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Machine Learning and Adiabatic Quantum Computing

By: , Posted on: May 14, 2014

9780128009536When we think about quantum computing, we expect lower computational complexity and higher storage capacity, but there is more to gain. Machine learning, a branch of artificial intelligence that seeks patterns in data, is particularly well-suited for quantum computing. A core concept in computational learning theory is generalization performance: we are interested in how well a learned model will perform on previously unseen instances. This is an area where quantum computing can help. Some quantum learning models use traditional quantum circuit models, or rely on other methods such as quantum process tomography. Here we take a quick glimpse at adiabatic quantum computing and how some learning methods map to this paradigm.

In quantum mechanics, the interactions among elementary particles and the impact of the environment are described by an operator, the Hamiltonian. The ground state of the Hamiltonian is the lowest energy state that the system can occupy. Many optimization problems in learning theory translate to a Hamiltonian, and the goal becomes finding the ground state. This is where the adiabatic theorem helps: if we gradually change a system in the ground state, allowing time to adapt its configuration, then it will remain in the ground state at the end of the process. We exploit this theorem by reaching the ground state of a simple Hamiltonian, then changing it to meet our target Hamiltonian, thus solving our optimization problem.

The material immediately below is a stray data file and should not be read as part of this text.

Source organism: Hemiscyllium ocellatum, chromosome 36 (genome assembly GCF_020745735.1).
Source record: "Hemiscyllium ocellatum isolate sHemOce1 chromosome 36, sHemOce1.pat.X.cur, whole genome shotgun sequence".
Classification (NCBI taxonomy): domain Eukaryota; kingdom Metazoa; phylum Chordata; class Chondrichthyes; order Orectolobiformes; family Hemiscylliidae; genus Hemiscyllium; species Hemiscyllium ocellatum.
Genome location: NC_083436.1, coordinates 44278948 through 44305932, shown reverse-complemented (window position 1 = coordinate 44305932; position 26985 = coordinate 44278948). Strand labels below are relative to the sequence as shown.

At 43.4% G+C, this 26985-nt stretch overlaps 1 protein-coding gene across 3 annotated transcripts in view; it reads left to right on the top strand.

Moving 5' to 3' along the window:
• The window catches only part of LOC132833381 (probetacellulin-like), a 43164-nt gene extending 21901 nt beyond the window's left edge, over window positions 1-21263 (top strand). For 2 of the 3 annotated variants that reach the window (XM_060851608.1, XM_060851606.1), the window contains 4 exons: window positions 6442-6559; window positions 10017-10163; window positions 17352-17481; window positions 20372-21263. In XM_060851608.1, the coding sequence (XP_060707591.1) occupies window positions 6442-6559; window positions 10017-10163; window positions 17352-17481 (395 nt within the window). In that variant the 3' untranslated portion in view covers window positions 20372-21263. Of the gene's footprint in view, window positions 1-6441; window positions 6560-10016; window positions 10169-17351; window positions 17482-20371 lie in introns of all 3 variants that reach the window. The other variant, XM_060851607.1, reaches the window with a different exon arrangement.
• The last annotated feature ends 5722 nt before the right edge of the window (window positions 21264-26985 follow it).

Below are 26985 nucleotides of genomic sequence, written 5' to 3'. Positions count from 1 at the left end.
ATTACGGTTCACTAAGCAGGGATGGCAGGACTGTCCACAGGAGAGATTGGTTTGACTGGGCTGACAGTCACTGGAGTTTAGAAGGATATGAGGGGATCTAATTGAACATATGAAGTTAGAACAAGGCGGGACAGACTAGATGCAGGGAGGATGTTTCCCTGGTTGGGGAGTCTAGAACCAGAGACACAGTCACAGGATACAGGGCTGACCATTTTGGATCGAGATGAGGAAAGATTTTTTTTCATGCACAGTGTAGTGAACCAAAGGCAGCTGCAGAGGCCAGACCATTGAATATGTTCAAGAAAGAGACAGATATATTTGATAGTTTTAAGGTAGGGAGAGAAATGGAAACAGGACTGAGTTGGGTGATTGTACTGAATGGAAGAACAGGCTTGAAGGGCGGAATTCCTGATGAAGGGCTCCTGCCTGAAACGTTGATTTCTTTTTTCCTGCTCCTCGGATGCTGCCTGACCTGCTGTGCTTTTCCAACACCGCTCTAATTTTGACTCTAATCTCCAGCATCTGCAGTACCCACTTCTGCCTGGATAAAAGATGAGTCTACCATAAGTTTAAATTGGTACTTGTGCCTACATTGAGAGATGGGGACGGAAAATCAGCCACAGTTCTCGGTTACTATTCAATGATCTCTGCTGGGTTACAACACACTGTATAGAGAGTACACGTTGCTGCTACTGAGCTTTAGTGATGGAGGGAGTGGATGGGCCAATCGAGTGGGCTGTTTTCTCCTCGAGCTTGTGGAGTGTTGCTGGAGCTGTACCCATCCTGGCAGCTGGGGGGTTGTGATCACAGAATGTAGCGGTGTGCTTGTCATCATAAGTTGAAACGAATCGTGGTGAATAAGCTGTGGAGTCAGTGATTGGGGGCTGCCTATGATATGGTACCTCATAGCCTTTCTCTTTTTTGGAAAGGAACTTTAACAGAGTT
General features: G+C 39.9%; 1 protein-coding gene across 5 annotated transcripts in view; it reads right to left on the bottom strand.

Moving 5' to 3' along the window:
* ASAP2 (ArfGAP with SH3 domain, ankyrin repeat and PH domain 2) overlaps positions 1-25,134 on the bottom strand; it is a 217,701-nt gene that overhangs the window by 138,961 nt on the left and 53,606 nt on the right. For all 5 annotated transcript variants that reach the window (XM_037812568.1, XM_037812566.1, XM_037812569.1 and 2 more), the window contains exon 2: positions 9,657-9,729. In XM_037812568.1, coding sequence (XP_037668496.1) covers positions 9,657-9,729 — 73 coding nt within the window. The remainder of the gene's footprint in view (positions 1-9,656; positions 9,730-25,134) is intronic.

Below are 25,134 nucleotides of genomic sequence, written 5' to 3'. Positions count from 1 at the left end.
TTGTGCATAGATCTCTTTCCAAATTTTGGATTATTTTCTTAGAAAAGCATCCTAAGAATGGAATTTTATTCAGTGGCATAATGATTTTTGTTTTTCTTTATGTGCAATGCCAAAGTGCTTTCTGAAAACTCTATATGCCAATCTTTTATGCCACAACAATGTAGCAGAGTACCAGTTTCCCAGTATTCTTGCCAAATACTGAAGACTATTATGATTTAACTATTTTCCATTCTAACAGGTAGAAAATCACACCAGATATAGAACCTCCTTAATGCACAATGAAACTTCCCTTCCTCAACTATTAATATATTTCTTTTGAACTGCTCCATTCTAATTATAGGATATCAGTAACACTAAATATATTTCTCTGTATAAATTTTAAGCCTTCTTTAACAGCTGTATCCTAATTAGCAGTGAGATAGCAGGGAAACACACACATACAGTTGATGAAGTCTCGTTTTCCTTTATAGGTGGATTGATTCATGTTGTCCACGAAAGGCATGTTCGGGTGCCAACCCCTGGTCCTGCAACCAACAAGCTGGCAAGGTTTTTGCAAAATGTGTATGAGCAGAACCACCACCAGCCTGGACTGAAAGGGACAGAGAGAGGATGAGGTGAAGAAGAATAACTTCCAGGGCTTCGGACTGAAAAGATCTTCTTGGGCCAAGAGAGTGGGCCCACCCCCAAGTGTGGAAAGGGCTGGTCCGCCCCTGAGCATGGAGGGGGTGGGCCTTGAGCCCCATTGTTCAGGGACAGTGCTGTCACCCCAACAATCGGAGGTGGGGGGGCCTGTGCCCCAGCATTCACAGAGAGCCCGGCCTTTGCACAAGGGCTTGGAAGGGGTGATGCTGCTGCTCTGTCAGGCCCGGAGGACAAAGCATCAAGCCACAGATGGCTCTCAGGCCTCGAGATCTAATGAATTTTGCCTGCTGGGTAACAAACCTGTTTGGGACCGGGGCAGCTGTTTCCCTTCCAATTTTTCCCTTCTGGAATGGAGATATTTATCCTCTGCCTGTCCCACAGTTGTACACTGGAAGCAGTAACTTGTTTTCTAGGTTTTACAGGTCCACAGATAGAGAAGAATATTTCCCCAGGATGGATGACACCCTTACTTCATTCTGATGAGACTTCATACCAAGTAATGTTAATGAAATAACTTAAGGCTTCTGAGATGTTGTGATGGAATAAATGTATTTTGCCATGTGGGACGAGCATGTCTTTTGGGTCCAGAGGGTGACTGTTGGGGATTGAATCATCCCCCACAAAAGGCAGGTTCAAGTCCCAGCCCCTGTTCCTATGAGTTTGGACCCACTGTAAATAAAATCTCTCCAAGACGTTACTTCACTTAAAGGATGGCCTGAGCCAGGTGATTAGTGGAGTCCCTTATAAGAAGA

Perhaps the most straightforward example is boosting. Boosting combines several simple classifiers to construct a strong combined classifier. By manipulating the objective function of finding the optimal composition of classifiers, the problem is identical to an Ising Hamiltonian, a two-dimensional model of magnetic spins. To calculate the optimal classifier, we reach the ground state of a simple Hamiltonian, and adiabatically evolve to the Ising Hamiltonian. The real gain is that boosting on classical computers relies on a convex objective function, whereas a nonconvex objective function yields better generalization performance. The adiabatic evolution is not sensitive to convexity, hence this way we are able to train better boosting models [1].

Let us take a look at how we can achieve an exponential speedup in quantum machine learning. K-means clustering finds groups of similar instances in a collection of data, where the total number of clusters is K. It is an NP-hard task, and approximating heuristics run in polynomial time on classical computers. Listing which data instance belongs to which cluster already has linear complexity. If we allow the input and output data to be quantum superpositions, we can achieve an exponential speedup over classical heuristics [2]. An interim state in the quantum adiabatic algorithm for K-means cluster encodes the current cluster assignment in a tensor product state. The initial Hamiltonian encodes only the cluster labels, whereas the the final Hamiltonian also encodes the distances between the cluster centroids and the individual data instances. By adiabatically changing the Hamiltonian to the final one, we rotate the cluster label states to associate the label with the states that should be assigned to the label. Repeated application of the heuristic produces better and better assignments.